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Wednesday, July 30, 2014 |  Madison, WI: 64.0° F  Mostly Cloudy
The Paper

WEEK IN REVIEW

Oh no! Madison leaves a heavy carbon footprint!

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5.28 Wednesday

The Brookings Institute releases a report ranking Madison one of the nation's worst carbon emitters. In a best-to-worst listing of the country's 100 largest urban areas, Madison places 81st, below Milwaukee and Minneapolis-St. Paul. The city's low ranking is primarily due to its dependence on coal.

5.29 Thursday

Greg Francis, 52, of McFarland, is sentenced to 48 years in prison for repeated sexual assault of a child. Francis was a soccer coach and Boy Scout leader who gave teenage boys cash, drugs and alcohol in exchange for sex.

5.30 Friday

John Mulvihill, 57, is sentenced to two years in jail for breaking into a woman's apartment and trying to knock her unconscious with ether. Police says Mulvihill, a former UW-Madison lab worker, had a pattern of peeking into the windows of homes before the attack.

5.31 Saturday

State Sen. Fred Risser (D-Madison) announces he will seek a 12th term. The 81-year-old Risser, already the nation's longest-serving state lawmaker, has been in the Legislature since 1956.

6.2 Monday

The Monona City Council approves an indoor smoking ban, to take effect June 1, 2009. No time like the future.

An arbitrator rules the Madison school district must reinstate four high school athletic directors, whose jobs were cut a year ago. The arbitrator says the district violated its union contract with the workers and must also compensate them for their lost wages, about $8,000 apiece.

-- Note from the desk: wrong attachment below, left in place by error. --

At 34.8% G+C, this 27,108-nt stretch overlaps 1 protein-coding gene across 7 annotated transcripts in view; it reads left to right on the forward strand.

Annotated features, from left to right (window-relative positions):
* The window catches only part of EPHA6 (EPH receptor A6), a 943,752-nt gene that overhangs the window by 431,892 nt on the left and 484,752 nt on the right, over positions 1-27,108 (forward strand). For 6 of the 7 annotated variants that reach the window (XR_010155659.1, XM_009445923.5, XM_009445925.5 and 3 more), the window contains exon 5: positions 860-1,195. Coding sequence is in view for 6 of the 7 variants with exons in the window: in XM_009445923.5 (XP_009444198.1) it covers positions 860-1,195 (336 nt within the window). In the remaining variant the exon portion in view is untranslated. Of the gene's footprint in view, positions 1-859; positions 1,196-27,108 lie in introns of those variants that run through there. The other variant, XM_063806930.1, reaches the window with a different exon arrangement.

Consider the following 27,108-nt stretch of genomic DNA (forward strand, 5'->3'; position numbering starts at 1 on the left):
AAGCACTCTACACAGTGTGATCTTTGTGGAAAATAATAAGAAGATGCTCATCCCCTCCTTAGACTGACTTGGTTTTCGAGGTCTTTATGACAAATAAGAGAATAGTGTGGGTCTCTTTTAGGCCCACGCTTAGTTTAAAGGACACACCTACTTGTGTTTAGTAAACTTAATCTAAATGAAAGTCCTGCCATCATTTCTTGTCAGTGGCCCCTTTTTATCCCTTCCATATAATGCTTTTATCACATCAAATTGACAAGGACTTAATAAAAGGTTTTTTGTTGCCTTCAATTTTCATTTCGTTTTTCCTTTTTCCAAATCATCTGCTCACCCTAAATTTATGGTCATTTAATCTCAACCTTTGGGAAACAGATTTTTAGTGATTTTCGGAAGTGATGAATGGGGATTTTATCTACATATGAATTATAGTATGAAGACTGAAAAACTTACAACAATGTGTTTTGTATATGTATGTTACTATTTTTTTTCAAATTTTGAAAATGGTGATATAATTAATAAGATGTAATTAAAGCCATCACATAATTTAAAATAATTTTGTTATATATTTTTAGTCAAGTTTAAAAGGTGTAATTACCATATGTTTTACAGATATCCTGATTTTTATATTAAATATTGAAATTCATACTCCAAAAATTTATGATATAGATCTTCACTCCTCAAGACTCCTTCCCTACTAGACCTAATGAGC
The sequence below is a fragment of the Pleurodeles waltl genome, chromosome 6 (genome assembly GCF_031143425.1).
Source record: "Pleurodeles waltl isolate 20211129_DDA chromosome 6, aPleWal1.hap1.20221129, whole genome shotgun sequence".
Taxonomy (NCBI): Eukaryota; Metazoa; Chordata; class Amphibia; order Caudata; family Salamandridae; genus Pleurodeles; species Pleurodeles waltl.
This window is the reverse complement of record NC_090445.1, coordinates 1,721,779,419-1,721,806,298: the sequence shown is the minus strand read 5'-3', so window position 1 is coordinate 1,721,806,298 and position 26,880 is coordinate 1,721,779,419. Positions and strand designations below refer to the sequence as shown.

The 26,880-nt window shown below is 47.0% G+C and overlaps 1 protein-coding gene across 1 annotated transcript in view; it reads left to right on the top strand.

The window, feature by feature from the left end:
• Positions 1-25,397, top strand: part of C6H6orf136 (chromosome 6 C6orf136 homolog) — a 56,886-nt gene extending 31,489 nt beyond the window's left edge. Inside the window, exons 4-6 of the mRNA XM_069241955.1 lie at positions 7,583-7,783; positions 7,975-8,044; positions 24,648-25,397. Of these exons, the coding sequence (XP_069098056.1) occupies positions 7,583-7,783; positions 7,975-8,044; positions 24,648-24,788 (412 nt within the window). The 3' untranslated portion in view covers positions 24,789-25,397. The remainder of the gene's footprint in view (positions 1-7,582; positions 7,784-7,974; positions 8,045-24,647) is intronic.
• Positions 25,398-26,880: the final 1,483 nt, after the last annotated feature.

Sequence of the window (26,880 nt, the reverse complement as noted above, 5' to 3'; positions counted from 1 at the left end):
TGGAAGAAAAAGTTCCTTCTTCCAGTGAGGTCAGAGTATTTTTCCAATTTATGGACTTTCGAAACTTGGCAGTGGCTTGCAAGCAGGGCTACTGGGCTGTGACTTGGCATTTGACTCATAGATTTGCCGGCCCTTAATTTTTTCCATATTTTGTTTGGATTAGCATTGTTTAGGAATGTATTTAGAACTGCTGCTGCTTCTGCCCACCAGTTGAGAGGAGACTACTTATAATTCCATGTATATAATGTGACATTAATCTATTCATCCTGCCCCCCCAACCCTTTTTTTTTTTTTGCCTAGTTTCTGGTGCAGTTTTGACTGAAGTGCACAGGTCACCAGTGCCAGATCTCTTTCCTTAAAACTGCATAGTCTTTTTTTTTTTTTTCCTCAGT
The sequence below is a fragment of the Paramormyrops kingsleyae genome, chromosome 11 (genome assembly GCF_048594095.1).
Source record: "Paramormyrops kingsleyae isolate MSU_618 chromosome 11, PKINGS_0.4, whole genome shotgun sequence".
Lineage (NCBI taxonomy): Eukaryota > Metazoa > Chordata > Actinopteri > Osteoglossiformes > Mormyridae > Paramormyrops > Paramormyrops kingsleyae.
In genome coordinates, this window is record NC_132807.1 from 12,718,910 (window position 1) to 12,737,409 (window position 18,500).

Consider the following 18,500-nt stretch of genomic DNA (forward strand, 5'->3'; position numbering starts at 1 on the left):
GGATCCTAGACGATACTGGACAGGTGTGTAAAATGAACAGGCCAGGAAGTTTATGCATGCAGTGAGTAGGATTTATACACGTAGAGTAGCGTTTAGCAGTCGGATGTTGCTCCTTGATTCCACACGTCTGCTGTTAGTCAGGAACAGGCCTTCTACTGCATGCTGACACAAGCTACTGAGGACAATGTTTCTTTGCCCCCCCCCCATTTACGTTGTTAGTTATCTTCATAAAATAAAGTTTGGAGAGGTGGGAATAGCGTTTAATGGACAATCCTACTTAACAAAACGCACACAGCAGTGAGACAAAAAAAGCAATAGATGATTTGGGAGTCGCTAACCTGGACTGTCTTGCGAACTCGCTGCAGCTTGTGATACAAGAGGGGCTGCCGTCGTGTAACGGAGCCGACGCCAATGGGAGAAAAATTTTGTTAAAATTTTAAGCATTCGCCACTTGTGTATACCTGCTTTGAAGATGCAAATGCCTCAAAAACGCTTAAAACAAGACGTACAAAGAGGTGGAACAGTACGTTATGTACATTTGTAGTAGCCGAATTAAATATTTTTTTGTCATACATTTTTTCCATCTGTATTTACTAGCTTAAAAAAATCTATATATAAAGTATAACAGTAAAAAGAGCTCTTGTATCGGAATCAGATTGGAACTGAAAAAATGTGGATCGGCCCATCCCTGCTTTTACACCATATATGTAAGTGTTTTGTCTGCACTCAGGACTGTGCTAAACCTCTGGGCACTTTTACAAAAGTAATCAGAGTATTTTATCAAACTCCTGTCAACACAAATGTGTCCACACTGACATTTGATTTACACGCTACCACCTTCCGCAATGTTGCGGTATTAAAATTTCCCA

6.3 Tuesday

The University of Wisconsin System announces a plan to hike tuition at its four-year schools by 5.5%. Tuition for undergraduate students at UW-Madison would rise by $348, to $6,678 for the next academic year; it's the second-lowest dollar increase in six years. The plan must now be approved by the Board of Regents.

The Madison Common Council decides to refer plans for a 48-room, four-story hotel on Monroe Street back to the Plan Commission. Ald. Julia Kerr, who represents the area, had appealed an earlier decision by the Plan Commission to approve the project because of questions about its deed restrictions.

6.4 Wednesday

David Worzala announces he's running for Dane County treasurer. Worzala, 42, is a current Dane County supervisor and a public policy consultant. The election for treasurer is in November.

Dane County Executive Kathleen Falk announces a $34 million initiative to expand a countywide emergency radio system, improving communication among emergency responders. The capital budget expense is the second-largest in Dane County history.

Compiled from local media

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